California’s South Coast Air Quality Management District (SCAQMD) is preparing to begin a significant rulemaking in June 2014 to amend its Rule 1113 architectural coatings volatile organic compound (VOC) regulations. SCAQMD is authorized to regulate air pollution from stationary sources in the South Coast Air Basin, which includes all of Orange County; and the non-desert regions of Los Angeles and Los Angeles County, San Bernardino County, and Riverside County. SCAQMD has a long history of regulating architectural coatings, and has amended these rules 27 times since 1977, the date of the first architectural coatings regulation.
The air district’s amendments have included additional restrictions and lower VOC limits and, most recently in 2011, SCAQMD expanded Rule 1113 to limit the VOC in colorants added at the point of sale.
SCAQMD’s June 2014 rulemaking process is significant since the SCAQMD is seeking to make a number of drastic changes to Rule 1113, including reducing the VOC limits for flats, nonflats, and primers; limiting the sale/use of architectural coatings sold in one-liter containers or smaller; and imposing control efficiency requirements on spray equipment. In addition, this amendment may limit the types of faux finishes or glazes that are currently available on the market. This rulemaking will likely be very burdensome for both coating manufacturers and contractors.
Lower Limits for Flats, Nonflats, and Primers
SCAQMD’s proposed control measure seeks to reduce VOC emissions from large volume coating categories including flat, nonflat, and primers. SCAQMD will likely attempt to lower the current flat, nonflat, and primer VOC limits to 25 g/l from 50g/l, 50 g/l and 100 g/l respectively. While many interior flat and nonflat coatings would likely meet the 25 g/l limit, exterior flat and nonflat coatings may not. Further, while drywall primers may be able to meet the 25 g/l, other primers for metal and wood may not be able to meet this limit. Primers are specifically designed for a wide range of substrates and exposure conditions and serve a critical functional purpose; it is extremely important that primers perform well in adhering to substrates because they are often applied as a last resort to solve difficult application challenges.
Small Container Exemption
The air district also seeks to address the Small Container Exemption in Rule 1113 that allows manufacturers to sell certain types of coatings in liter containers or smaller without meeting the VOC limits (note: this exemption does not include select coatings categories such as Clear Wood Finishes and Lacquers). In June, SCAQMD will evaluate various options for limiting or eliminating the small container exemption, including phasing out of the exemption entirely, creating certain new categories with higher VOC limits, creating a maximum allowable VOC limit, or phasing out the small container exemption for certain coating categories. The small container exemption is critical given the fact that the SCAQMD Rule 1113 limits are the most stringent in the United States. This exemption provides the only “safety valve” or last resort option that allows for the use of traditional products for challenging applications when the VOC limits in certain categories are ratcheted down or a category is eliminated.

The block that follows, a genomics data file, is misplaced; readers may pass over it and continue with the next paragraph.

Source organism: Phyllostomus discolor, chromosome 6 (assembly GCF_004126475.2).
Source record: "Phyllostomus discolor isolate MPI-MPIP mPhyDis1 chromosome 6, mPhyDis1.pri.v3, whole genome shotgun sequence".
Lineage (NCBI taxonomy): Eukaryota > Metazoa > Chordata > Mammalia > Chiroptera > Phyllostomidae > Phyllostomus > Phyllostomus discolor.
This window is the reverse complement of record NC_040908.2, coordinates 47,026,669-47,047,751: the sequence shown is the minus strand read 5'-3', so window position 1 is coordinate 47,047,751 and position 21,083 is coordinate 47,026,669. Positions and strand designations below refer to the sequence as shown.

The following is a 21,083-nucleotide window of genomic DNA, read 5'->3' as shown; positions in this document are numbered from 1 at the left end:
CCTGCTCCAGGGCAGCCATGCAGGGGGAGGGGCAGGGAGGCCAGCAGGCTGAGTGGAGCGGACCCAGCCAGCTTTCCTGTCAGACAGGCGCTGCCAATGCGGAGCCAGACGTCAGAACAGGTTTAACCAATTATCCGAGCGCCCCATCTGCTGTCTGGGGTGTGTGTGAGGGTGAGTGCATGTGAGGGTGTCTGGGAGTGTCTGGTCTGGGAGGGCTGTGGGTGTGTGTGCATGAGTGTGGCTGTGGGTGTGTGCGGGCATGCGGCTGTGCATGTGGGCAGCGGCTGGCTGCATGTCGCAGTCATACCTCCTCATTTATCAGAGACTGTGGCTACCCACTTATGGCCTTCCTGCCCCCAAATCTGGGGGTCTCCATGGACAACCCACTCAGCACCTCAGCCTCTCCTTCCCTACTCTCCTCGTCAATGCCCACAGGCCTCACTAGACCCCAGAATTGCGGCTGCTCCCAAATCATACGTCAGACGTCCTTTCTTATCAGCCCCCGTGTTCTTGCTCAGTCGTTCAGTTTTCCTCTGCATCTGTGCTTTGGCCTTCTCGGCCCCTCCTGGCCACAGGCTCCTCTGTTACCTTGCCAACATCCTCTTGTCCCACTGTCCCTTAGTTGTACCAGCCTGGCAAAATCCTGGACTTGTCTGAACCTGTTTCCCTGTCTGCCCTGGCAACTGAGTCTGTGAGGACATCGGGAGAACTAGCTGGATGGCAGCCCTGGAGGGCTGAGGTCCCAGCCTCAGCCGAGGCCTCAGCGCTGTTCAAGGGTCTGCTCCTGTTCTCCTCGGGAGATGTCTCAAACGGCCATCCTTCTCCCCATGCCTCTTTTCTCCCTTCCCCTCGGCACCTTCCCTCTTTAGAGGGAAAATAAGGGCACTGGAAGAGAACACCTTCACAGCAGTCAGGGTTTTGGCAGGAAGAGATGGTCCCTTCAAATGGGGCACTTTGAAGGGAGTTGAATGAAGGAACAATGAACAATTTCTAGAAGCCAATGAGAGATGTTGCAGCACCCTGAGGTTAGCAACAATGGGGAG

Spray Gun Efficiency Standards
SCAQMD also intends to regulate the spray-gun equipment used by contractors to apply AIM coatings. SCAQMD will evaluate the feasibility of a two-phase approach to achieve greater transfer efficiency from the application of architectural coatings. The first phase will be to incorporate laser paint targeting or other available technology into spray guns to increase transfer efficiency. This phase would require a retrofit by a certain date and incorporation into the design by a certain date. The second phase would include transfer efficiency provisions requiring that architectural coatings be applied by hand applications such as brush, roller, sponge, or trowel; or by high-volume, low-pressure (HVLP) spray or other technology capable of achieving a transfer efficiency equivalent (65%) or better to HVLP spray.
Faux Finish Glazes
Finally, SCAQMD is also likely to address the definition of Faux Finish Glazes in Rule 1113. Rule 1113 currently states that glazes are “coatings designed for wet-in-wet techniques used to create artistic effects, including… dirt, old age, smoke damage, simulated marble and wood grain finishes….” Many glaze products on the market are labeled for application involving a glaze mixture over a dry, properly prepared, painted surface. Faux techniques are then used to create the desired appearance. Even though the term “wet-in-wet” has never been defined, SCAQMD now believes that the application instructions on most faux finish products do not meet the intent of the “wet-in-wet” rule language. SCAQMD intends to address this issue in the Rule 1113 amendment; however, until the SCAQMD adopts the amendments, it is likely that the sale of many glaze products in the region may be limited.